AM: This question creates an opportunity for risk comparison -- is it less risky to drill a mile below the ocean surface and create the kind of disaster we saw BP (NYSE: BP) deal with in the Gulf, or do we continue to look for work in regions that have accessible resources and are anxious to advance their economic position along with the health and welfare of their community?
JS: So you are saying that on a comparative level even North America has become a political risk? And that in this balancing act, volatile places like Sudan do not necessarily pose any greater political risk?
AM: Yes, there are always risks associated with any investment. The US halted all exploration in the Gulf of Mexico for extended periods following the BP disaster. This is a risk that few would have foreseen when exploration and development began in a country whose level of political risk is considered to be negligible.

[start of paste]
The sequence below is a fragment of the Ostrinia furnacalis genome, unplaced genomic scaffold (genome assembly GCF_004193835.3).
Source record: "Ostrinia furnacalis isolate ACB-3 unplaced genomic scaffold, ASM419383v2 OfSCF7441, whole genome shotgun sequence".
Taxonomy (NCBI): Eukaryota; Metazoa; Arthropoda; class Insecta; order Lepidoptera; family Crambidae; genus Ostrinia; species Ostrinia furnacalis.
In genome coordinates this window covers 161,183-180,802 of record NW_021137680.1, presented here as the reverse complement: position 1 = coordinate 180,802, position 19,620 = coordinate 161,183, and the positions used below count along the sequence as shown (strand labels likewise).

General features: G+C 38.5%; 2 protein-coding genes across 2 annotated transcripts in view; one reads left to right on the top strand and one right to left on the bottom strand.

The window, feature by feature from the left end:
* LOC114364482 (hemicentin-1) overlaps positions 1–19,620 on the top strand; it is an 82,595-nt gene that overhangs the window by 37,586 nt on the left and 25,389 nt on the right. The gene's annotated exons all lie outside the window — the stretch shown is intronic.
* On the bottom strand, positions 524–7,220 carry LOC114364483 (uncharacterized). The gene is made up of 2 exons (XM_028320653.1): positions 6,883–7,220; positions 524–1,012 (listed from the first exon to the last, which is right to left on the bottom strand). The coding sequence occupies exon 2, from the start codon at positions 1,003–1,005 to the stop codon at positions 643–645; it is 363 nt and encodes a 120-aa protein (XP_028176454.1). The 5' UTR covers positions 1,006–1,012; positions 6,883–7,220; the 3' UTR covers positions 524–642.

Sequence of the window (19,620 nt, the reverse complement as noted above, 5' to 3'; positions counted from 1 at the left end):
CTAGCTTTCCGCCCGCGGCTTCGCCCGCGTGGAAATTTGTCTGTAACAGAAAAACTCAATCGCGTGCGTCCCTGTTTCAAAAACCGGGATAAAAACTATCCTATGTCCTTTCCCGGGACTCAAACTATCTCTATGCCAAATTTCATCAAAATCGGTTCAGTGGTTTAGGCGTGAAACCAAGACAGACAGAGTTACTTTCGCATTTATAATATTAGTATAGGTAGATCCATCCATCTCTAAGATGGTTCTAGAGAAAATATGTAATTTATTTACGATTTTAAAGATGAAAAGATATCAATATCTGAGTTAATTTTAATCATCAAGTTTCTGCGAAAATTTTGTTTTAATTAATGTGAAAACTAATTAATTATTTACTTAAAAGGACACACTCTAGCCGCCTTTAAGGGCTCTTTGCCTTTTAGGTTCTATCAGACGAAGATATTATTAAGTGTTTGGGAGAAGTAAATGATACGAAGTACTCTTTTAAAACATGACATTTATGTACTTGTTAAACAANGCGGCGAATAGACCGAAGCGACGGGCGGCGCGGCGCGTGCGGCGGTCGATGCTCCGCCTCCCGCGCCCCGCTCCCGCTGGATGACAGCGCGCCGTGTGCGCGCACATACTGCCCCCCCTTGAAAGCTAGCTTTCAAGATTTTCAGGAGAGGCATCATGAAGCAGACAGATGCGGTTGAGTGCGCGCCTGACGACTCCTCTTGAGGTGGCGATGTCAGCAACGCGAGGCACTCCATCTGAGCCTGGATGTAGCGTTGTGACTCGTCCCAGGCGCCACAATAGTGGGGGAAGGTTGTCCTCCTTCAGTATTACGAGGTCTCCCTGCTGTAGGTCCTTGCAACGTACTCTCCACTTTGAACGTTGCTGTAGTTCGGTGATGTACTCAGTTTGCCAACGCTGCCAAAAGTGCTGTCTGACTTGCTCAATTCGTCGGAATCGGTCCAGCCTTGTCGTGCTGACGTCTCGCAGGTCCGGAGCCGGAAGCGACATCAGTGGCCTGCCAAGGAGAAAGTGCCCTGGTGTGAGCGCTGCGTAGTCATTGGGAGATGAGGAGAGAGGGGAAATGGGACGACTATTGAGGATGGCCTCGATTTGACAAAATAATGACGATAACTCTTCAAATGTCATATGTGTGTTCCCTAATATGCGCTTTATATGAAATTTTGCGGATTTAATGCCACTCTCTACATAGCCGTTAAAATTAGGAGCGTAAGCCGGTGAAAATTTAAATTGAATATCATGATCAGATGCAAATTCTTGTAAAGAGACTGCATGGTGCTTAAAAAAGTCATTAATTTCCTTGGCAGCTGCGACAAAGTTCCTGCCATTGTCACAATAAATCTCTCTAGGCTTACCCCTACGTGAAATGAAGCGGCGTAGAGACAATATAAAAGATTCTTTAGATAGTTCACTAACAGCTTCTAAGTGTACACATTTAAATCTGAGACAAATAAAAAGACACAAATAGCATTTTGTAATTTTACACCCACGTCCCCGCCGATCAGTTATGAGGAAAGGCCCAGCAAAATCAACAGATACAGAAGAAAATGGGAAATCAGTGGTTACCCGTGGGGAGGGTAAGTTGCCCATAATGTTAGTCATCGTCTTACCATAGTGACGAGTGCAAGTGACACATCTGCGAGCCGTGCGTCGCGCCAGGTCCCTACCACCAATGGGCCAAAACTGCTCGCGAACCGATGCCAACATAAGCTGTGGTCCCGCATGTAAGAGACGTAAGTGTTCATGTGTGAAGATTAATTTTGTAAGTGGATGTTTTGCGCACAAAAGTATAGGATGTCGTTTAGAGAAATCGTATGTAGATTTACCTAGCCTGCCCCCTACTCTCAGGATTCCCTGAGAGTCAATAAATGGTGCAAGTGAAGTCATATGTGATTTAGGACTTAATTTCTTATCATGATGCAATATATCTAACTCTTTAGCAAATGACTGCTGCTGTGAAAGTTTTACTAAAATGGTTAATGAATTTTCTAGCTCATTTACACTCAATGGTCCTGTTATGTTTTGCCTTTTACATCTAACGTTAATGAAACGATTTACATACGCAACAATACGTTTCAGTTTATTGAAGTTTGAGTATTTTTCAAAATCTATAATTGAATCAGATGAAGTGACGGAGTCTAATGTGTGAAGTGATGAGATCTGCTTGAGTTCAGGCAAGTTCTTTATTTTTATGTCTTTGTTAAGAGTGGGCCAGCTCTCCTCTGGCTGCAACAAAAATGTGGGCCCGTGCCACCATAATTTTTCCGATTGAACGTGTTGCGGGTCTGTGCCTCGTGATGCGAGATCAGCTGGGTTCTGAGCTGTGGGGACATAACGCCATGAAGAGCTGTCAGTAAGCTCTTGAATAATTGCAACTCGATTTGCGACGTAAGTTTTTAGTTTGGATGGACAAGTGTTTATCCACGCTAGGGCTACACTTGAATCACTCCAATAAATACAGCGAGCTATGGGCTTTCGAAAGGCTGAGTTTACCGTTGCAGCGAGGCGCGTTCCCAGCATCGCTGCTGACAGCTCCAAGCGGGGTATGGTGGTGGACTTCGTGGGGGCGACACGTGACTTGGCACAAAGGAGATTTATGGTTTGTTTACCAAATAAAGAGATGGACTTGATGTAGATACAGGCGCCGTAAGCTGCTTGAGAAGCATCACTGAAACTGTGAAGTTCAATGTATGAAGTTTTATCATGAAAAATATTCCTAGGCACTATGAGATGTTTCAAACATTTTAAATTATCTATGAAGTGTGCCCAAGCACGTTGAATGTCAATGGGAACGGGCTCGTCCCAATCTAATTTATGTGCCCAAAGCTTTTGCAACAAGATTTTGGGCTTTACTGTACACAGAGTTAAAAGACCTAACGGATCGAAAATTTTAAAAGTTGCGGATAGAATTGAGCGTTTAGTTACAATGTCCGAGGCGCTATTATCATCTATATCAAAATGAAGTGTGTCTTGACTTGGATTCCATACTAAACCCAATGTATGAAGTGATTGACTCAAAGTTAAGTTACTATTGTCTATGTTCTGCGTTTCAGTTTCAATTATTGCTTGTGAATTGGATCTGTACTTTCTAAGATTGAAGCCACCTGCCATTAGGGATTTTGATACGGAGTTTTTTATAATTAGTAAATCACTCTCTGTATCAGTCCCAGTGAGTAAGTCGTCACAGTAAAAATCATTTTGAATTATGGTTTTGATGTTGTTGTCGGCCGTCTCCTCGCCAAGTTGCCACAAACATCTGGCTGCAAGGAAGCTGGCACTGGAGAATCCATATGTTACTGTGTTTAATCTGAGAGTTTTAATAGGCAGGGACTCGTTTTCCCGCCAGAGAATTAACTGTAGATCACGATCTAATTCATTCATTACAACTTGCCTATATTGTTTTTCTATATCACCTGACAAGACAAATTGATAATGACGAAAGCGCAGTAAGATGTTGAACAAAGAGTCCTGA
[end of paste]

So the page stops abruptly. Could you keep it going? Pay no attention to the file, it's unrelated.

JS: Furthering your point, there have been a number of other unforeseen political risks, both in the U.S. and Europe...
AM: Certainly. The U.S. banned all exploration and production in the Marcellus Shales in the State of New York. The U.S. has also stalled the construction of Keystone XL pipeline that would link the U.S. to Canada's oil sands. In Canada, we have seen the province of British Columbia place a moratorium on offshore drilling. Across the Atlantic, we have also seen Europe place a moratorium on all shale exploration and development.